The year 2019 might go down in denim history as the year supply chains got a much-needed reboot.
The denim supply chain and brands realized that partnering together can optimize their processes for products that are better quality and more sustainable. Recycled fibers, stretch denim and water reduction were some of the greatest innovations that came from these supply chain collaborations.
In June, Gap worked with Arvind Limited in India, to develop an innovation center that addressed water scarcity in the region. Together, they also invested in a new water-treatment facility that eliminates the use of fresh water at Arvind’s denim mill in Ahmedabad. By doing so, they’re on target to save 3 billion liters of fresh water by the end of 2020.
More recently, Gap teamed with researchers to tackle two major obstacles hindering the push to develop circular design solutions: spandex separation and denim decolorization. Within the partnership, HKRITA is working with textile manufacturer Artistic Milliners to separate spandex from cotton using bio-solvents. It’s also working with denim manufacturer Arvind Limited on a physical method to decolor denim without using damaging chemicals. Once both of these issues are resolved, materials can more easily be recycled and used to make new garments.
Denim mill Isko also championed recycled fibers this year when it called on former Levi’s and Patagonia designer Miles Johnson to create a denim collection made from low-impact materials and responsible finishing techniques.
The collection, named Light on the Land, was created using Isko’s R-TWO program, which combines a mix of reused and recycled materials taken from the mill’s own production loss. The fabric is tracked, traced and has the Content Claim Standard (CCS) certification. The reused cotton is then blended with recycled polyester derived from PET bottles. The capsule collection consisted of 34 pieces and debuted in September.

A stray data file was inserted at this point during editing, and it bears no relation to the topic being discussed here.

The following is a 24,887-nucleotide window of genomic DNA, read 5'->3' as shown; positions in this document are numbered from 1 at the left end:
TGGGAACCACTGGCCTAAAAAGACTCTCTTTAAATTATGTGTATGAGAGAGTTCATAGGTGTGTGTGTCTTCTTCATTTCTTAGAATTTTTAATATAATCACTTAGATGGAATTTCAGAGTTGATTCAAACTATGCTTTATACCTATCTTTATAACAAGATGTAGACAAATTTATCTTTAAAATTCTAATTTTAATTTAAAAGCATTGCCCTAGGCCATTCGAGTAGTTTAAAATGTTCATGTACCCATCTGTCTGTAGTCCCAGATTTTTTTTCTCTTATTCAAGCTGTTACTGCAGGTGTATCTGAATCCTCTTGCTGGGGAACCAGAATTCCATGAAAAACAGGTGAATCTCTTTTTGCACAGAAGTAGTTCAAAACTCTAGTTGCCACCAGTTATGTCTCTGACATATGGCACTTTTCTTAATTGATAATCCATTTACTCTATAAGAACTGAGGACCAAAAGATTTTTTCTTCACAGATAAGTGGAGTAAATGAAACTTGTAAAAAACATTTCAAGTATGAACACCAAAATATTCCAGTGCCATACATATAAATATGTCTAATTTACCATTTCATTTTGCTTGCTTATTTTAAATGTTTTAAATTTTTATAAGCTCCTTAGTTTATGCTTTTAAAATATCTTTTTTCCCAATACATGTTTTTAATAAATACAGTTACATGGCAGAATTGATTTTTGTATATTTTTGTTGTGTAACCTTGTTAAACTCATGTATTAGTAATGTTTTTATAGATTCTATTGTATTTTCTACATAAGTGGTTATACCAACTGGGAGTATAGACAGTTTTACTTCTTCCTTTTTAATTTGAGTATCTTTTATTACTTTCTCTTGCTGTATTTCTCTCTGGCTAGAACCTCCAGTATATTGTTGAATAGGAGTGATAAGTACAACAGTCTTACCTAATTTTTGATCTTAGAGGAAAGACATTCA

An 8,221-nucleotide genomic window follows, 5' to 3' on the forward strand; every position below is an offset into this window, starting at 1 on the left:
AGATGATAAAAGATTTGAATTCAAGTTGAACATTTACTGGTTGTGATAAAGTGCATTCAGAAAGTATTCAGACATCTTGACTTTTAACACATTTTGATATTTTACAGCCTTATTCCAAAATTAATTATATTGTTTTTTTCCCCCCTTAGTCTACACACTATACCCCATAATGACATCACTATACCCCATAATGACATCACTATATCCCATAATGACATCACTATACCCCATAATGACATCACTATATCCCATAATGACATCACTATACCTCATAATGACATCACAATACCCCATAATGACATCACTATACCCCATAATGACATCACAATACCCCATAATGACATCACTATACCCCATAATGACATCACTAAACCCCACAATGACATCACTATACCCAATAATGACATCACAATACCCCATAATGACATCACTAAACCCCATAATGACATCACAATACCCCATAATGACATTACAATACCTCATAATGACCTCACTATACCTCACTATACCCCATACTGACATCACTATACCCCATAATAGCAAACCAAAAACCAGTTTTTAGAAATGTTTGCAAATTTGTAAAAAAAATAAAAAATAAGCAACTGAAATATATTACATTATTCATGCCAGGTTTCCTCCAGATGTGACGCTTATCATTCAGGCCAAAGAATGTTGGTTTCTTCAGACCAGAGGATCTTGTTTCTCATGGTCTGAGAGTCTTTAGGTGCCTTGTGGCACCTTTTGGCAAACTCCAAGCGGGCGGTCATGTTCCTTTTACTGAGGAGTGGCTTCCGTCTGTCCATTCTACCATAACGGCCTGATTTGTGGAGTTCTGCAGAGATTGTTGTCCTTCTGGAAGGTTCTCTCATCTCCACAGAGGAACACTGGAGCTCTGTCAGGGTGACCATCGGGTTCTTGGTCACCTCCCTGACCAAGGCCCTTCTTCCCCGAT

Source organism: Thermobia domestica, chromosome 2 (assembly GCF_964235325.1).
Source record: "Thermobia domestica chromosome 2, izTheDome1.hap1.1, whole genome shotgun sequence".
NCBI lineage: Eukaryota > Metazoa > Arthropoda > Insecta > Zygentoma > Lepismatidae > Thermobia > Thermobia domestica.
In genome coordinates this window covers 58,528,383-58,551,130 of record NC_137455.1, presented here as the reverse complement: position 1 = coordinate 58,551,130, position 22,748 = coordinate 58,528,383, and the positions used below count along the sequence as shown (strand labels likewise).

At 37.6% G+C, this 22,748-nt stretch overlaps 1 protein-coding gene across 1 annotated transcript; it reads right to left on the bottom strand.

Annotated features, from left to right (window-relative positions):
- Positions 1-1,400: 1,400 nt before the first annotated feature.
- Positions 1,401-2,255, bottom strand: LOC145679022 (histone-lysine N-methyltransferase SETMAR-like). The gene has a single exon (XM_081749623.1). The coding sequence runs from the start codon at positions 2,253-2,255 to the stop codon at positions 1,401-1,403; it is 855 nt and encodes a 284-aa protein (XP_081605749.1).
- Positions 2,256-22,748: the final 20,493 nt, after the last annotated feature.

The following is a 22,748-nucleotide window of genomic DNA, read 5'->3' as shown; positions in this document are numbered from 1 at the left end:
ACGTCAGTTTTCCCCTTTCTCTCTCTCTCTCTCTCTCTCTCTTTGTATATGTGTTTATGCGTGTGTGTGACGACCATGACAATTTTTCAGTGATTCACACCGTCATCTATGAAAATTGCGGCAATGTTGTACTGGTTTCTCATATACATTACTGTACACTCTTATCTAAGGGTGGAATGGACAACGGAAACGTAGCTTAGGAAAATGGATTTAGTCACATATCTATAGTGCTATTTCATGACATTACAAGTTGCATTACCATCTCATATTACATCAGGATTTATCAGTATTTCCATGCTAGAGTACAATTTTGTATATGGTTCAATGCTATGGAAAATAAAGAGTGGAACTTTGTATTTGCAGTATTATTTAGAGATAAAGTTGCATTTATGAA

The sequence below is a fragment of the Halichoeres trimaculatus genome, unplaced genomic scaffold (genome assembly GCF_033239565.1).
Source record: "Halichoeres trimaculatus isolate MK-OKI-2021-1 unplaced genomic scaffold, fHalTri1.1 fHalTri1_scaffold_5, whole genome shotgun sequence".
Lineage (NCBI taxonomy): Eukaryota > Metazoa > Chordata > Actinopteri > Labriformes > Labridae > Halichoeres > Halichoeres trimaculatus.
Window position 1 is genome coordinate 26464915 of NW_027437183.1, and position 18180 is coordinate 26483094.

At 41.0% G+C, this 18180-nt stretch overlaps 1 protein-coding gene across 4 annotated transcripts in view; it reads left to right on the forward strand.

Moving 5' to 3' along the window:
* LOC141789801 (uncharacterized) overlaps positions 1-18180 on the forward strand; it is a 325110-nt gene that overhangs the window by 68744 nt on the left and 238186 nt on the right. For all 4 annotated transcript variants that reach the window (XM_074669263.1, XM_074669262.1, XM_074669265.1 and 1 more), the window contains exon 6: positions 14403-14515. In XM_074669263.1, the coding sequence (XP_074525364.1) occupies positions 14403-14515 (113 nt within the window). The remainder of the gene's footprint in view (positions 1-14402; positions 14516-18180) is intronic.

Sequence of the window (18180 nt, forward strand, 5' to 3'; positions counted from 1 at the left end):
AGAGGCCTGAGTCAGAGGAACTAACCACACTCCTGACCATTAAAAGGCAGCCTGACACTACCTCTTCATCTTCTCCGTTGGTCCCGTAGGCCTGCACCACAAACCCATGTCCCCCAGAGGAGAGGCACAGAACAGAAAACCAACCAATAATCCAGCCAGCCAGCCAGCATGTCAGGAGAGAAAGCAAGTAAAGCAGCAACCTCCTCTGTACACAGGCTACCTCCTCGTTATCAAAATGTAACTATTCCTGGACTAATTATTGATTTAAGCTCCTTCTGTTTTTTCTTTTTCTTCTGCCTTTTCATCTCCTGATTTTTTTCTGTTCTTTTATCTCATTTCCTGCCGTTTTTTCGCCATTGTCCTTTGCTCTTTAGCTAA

That same month, Isko partnered with Mustang on a stretch denim collection that’s made using the mill’s patented Blue Skin technology. Named MoveOn, the men’s and women’s Fall ’19 denim collection featured lightweight stretch fabric with 360-degree elasticity and a special weaving technique that gives an authentic denim look with contemporary washings.
Candiani also unveiled new innovations in stretch denim in 2019. In November, the mill partnered with Denham to launch a collection of stretch denim that’s biodegradable. Using Candiani’s patented plant-based Coreva Stretch Technology, the Life is Movement collection is created with organic cotton wrapped around a natural rubber core and has all of the same recovery and elasticity properties of other stretch denim.
Similarly, Spanish mill Tejidos Royo launched Fashility, a 14-piece capsule collection featuring premium Lycra brand fiber technologies. The company partnered with Lycra on the collection of woven trousers, jackets and skirts for men and women to showcase the versatility of its fabrics and performance range of Lycra fibers. The collection uses Lycra dualFX technology for shape retention, and Lycra Shaping for figure enhancement.
In August, denim manufacturer Cone Denim and apparel producer Crystal collaborated on a collection that focuses on sustainability at the source: fabric. The collection supports sustainable practices throughout the development and production lifecycle, featuring responsibly sourced cotton, recycled content and processing that’s environmentally friendly.
This year, Cone Denim also partnered with color and specialty chemical company Archroma to ensure it stays on track with its sustainability efforts. The mill signed on as an adopter of Archroma’s One Way sustainability service, a tool that helps mills understand the environmental impact of its manufacturing products. The partnership helps both companies cement their role in sustainable production.
Courtesy: Sourcing Journal
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